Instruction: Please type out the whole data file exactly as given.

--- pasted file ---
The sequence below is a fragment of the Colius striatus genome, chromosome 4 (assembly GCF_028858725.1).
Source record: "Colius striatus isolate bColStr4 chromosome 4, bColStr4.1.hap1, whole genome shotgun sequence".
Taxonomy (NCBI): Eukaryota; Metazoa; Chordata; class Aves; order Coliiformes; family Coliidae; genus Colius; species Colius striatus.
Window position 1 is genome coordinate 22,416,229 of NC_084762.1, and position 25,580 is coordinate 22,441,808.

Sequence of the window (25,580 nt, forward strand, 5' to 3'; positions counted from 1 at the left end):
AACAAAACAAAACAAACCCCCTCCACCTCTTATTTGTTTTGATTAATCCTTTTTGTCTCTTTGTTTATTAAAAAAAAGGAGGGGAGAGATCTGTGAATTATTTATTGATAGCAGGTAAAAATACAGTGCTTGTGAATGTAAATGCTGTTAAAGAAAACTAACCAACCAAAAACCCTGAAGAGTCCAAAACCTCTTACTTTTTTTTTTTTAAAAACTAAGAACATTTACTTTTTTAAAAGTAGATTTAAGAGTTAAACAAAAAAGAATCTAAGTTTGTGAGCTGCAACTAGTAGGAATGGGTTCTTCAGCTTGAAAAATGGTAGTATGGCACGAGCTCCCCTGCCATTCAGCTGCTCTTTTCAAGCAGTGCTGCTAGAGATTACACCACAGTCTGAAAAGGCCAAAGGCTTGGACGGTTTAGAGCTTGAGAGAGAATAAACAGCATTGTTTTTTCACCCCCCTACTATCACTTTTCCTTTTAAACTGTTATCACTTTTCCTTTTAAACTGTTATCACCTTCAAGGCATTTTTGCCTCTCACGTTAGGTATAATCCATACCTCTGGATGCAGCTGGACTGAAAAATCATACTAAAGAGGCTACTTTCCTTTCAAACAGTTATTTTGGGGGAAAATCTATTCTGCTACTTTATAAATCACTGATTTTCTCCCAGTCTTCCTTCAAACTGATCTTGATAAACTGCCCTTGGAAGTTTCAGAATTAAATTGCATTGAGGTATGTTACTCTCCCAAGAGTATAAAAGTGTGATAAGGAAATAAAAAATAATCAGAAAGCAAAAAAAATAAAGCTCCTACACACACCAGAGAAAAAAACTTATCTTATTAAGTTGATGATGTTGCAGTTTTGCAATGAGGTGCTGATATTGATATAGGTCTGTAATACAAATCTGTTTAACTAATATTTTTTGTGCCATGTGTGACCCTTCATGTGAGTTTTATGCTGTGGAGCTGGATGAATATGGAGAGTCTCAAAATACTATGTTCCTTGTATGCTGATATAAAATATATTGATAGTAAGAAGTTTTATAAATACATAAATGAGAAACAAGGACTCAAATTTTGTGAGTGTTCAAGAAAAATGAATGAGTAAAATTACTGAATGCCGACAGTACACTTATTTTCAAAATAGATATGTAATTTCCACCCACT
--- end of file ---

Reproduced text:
The sequence below is a fragment of the Colius striatus genome, chromosome 4 (assembly GCF_028858725.1).
Source record: "Colius striatus isolate bColStr4 chromosome 4, bColStr4.1.hap1, whole genome shotgun sequence".
Taxonomy (NCBI): Eukaryota; Metazoa; Chordata; class Aves; order Coliiformes; family Coliidae; genus Colius; species Colius striatus.
Window position 1 is genome coordinate 22,416,229 of NC_084762.1, and position 25,580 is coordinate 22,441,808.

Sequence of the window (25,580 nt, forward strand, 5' to 3'; positions counted from 1 at the left end):
AACAAAACAAAACAAACCCCCTCCACCTCTTATTTGTTTTGATTAATCCTTTTTGTCTCTTTGTTTATTAAAAAAAAGGAGGGGAGAGATCTGTGAATTATTTATTGATAGCAGGTAAAAATACAGTGCTTGTGAATGTAAATGCTGTTAAAGAAAACTAACCAACCAAAAACCCTGAAGAGTCCAAAACCTCTTACTTTTTTTTTTTTAAAAACTAAGAACATTTACTTTTTTAAAAGTAGATTTAAGAGTTAAACAAAAAAGAATCTAAGTTTGTGAGCTGCAACTAGTAGGAATGGGTTCTTCAGCTTGAAAAATGGTAGTATGGCACGAGCTCCCCTGCCATTCAGCTGCTCTTTTCAAGCAGTGCTGCTAGAGATTACACCACAGTCTGAAAAGGCCAAAGGCTTGGACGGTTTAGAGCTTGAGAGAGAATAAACAGCATTGTTTTTTCACCCCCCTACTATCACTTTTCCTTTTAAACTGTTATCACTTTTCCTTTTAAACTGTTATCACCTTCAAGGCATTTTTGCCTCTCACGTTAGGTATAATCCATACCTCTGGATGCAGCTGGACTGAAAAATCATACTAAAGAGGCTACTTTCCTTTCAAACAGTTATTTTGGGGGAAAATCTATTCTGCTACTTTATAAATCACTGATTTTCTCCCAGTCTTCCTTCAAACTGATCTTGATAAACTGCCCTTGGAAGTTTCAGAATTAAATTGCATTGAGGTATGTTACTCTCCCAAGAGTATAAAAGTGTGATAAGGAAATAAAAAATAATCAGAAAGCAAAAAAAATAAAGCTCCTACACACACCAGAGAAAAAAACTTATCTTATTAAGTTGATGATGTTGCAGTTTTGCAATGAGGTGCTGATATTGATATAGGTCTGTAATACAAATCTGTTTAACTAATATTTTTTGTGCCATGTGTGACCCTTCATGTGAGTTTTATGCTGTGGAGCTGGATGAATATGGAGAGTCTCAAAATACTATGTTCCTTGTATGCTGATATAAAATATATTGATAGTAAGAAGTTTTATAAATACATAAATGAGAAACAAGGACTCAAATTTTGTGAGTGTTCAAGAAAAATGAATGAGTAAAATTACTGAATGCCGACAGTACACTTATTTTCAAAATAGATATGTAATTTCCACCCACT